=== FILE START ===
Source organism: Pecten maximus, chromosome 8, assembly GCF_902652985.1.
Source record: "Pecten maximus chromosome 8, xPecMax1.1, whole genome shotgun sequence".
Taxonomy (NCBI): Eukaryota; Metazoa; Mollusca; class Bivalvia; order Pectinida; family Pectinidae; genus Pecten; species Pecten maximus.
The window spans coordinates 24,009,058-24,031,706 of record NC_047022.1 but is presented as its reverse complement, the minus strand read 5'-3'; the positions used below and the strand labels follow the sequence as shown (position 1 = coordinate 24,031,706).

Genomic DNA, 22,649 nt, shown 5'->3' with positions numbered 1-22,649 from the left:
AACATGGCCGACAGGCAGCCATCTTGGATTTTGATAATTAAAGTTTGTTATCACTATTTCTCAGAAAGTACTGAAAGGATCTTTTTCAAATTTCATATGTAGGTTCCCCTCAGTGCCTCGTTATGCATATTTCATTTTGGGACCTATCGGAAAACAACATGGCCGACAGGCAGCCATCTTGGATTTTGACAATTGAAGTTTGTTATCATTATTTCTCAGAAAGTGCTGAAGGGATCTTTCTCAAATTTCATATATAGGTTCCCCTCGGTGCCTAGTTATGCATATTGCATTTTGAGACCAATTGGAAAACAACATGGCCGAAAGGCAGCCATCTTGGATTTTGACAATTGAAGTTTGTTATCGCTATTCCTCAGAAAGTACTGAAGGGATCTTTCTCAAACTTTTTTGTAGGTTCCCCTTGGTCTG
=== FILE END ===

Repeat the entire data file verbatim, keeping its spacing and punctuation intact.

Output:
Source organism: Pecten maximus, chromosome 8, assembly GCF_902652985.1.
Source record: "Pecten maximus chromosome 8, xPecMax1.1, whole genome shotgun sequence".
Taxonomy (NCBI): Eukaryota; Metazoa; Mollusca; class Bivalvia; order Pectinida; family Pectinidae; genus Pecten; species Pecten maximus.
The window spans coordinates 24,009,058-24,031,706 of record NC_047022.1 but is presented as its reverse complement, the minus strand read 5'-3'; the positions used below and the strand labels follow the sequence as shown (position 1 = coordinate 24,031,706).

Genomic DNA, 22,649 nt, shown 5'->3' with positions numbered 1-22,649 from the left:
AACATGGCCGACAGGCAGCCATCTTGGATTTTGATAATTAAAGTTTGTTATCACTATTTCTCAGAAAGTACTGAAAGGATCTTTTTCAAATTTCATATGTAGGTTCCCCTCAGTGCCTCGTTATGCATATTTCATTTTGGGACCTATCGGAAAACAACATGGCCGACAGGCAGCCATCTTGGATTTTGACAATTGAAGTTTGTTATCATTATTTCTCAGAAAGTGCTGAAGGGATCTTTCTCAAATTTCATATATAGGTTCCCCTCGGTGCCTAGTTATGCATATTGCATTTTGAGACCAATTGGAAAACAACATGGCCGAAAGGCAGCCATCTTGGATTTTGACAATTGAAGTTTGTTATCGCTATTCCTCAGAAAGTACTGAAGGGATCTTTCTCAAACTTTTTTGTAGGTTCCCCTTGGTCTG